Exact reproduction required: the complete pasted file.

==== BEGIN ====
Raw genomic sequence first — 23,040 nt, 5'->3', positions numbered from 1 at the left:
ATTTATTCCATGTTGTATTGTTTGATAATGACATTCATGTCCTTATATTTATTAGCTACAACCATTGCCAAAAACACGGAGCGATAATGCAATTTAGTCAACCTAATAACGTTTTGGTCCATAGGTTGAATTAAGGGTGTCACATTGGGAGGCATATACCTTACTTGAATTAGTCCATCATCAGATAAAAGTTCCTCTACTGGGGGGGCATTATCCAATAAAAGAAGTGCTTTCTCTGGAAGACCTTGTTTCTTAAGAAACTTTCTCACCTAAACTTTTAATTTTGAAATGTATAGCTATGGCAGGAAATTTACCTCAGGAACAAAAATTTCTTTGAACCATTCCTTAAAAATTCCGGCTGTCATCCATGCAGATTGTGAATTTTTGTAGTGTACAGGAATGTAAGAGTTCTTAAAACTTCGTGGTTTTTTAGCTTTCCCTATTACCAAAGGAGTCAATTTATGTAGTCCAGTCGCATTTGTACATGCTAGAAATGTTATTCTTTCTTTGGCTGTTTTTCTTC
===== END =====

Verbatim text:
Raw genomic sequence first — 23,040 nt, 5'->3', positions numbered from 1 at the left:
ATTTATTCCATGTTGTATTGTTTGATAATGACATTCATGTCCTTATATTTATTAGCTACAACCATTGCCAAAAACACGGAGCGATAATGCAATTTAGTCAACCTAATAACGTTTTGGTCCATAGGTTGAATTAAGGGTGTCACATTGGGAGGCATATACCTTACTTGAATTAGTCCATCATCAGATAAAAGTTCCTCTACTGGGGGGGCATTATCCAATAAAAGAAGTGCTTTCTCTGGAAGACCTTGTTTCTTAAGAAACTTTCTCACCTAAACTTTTAATTTTGAAATGTATAGCTATGGCAGGAAATTTACCTCAGGAACAAAAATTTCTTTGAACCATTCCTTAAAAATTCCGGCTGTCATCCATGCAGATTGTGAATTTTTGTAGTGTACAGGAATGTAAGAGTTCTTAAAACTTCGTGGTTTTTTAGCTTTCCCTATTACCAAAGGAGTCAATTTATGTAGTCCAGTCGCATTTGTACATGCTAGAAATGTTATTCTTTCTTTGGCTGTTTTTCTTC